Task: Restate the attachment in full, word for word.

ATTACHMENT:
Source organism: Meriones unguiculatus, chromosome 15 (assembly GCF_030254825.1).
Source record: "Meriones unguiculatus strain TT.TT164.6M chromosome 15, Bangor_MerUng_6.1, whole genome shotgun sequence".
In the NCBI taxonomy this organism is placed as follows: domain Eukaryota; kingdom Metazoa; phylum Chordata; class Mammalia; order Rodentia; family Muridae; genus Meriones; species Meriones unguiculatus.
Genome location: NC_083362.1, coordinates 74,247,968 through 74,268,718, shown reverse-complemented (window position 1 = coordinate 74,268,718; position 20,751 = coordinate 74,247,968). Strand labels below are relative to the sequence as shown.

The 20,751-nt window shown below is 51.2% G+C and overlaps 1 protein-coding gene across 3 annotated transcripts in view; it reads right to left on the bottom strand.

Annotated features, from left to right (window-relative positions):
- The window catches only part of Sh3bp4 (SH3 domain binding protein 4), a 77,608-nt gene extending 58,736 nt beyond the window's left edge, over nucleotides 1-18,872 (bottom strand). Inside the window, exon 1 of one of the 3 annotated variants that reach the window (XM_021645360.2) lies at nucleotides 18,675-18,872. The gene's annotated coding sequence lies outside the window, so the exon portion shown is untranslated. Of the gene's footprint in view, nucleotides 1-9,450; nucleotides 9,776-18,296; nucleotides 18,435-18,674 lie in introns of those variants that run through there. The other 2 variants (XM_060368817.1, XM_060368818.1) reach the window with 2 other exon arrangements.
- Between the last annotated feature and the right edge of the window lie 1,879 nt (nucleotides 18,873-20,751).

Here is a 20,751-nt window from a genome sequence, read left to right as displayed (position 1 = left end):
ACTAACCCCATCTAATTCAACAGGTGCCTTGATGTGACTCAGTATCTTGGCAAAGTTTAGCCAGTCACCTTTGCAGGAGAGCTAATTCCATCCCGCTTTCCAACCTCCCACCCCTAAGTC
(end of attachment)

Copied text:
Source organism: Meriones unguiculatus, chromosome 15 (assembly GCF_030254825.1).
Source record: "Meriones unguiculatus strain TT.TT164.6M chromosome 15, Bangor_MerUng_6.1, whole genome shotgun sequence".
In the NCBI taxonomy this organism is placed as follows: domain Eukaryota; kingdom Metazoa; phylum Chordata; class Mammalia; order Rodentia; family Muridae; genus Meriones; species Meriones unguiculatus.
Genome location: NC_083362.1, coordinates 74,247,968 through 74,268,718, shown reverse-complemented (window position 1 = coordinate 74,268,718; position 20,751 = coordinate 74,247,968). Strand labels below are relative to the sequence as shown.

The 20,751-nt window shown below is 51.2% G+C and overlaps 1 protein-coding gene across 3 annotated transcripts in view; it reads right to left on the bottom strand.

Annotated features, from left to right (window-relative positions):
- The window catches only part of Sh3bp4 (SH3 domain binding protein 4), a 77,608-nt gene extending 58,736 nt beyond the window's left edge, over nucleotides 1-18,872 (bottom strand). Inside the window, exon 1 of one of the 3 annotated variants that reach the window (XM_021645360.2) lies at nucleotides 18,675-18,872. The gene's annotated coding sequence lies outside the window, so the exon portion shown is untranslated. Of the gene's footprint in view, nucleotides 1-9,450; nucleotides 9,776-18,296; nucleotides 18,435-18,674 lie in introns of those variants that run through there. The other 2 variants (XM_060368817.1, XM_060368818.1) reach the window with 2 other exon arrangements.
- Between the last annotated feature and the right edge of the window lie 1,879 nt (nucleotides 18,873-20,751).

Here is a 20,751-nt window from a genome sequence, read left to right as displayed (position 1 = left end):
ACTAACCCCATCTAATTCAACAGGTGCCTTGATGTGACTCAGTATCTTGGCAAAGTTTAGCCAGTCACCTTTGCAGGAGAGCTAATTCCATCCCGCTTTCCAACCTCCCACCCCTAAGTC